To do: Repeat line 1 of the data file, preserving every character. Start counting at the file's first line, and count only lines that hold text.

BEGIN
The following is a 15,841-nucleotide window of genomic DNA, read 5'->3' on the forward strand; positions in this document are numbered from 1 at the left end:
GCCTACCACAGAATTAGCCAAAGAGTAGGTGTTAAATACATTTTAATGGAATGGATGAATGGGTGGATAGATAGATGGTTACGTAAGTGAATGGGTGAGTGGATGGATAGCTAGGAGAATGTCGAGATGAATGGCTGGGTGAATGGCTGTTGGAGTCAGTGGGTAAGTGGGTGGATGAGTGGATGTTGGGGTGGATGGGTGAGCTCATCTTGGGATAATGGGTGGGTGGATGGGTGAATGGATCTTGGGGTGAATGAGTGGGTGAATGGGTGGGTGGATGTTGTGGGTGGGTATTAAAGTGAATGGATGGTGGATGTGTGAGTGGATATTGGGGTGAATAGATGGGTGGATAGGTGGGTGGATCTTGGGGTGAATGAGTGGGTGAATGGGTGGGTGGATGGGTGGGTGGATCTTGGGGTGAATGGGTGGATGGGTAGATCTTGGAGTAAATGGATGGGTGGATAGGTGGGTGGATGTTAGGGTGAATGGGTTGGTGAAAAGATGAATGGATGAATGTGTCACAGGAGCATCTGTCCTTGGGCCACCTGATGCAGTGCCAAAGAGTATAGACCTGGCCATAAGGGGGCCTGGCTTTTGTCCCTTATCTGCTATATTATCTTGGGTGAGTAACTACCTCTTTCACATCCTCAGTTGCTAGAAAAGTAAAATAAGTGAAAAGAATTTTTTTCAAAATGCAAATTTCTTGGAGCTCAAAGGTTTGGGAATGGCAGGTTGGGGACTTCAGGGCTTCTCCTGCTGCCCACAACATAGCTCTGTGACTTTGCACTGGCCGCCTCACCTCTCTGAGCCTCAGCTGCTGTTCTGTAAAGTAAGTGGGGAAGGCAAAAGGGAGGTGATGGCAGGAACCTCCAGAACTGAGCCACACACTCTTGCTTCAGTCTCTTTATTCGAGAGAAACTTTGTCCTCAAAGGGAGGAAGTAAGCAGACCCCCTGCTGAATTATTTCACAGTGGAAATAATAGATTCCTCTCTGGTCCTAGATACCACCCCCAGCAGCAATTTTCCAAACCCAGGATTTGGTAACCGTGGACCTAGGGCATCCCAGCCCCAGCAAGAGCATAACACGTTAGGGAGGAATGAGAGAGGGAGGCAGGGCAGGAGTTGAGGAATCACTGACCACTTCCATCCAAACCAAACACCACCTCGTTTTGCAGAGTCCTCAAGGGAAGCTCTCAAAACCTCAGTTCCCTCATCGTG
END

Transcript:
The following is a 15,841-nucleotide window of genomic DNA, read 5'->3' on the forward strand; positions in this document are numbered from 1 at the left end: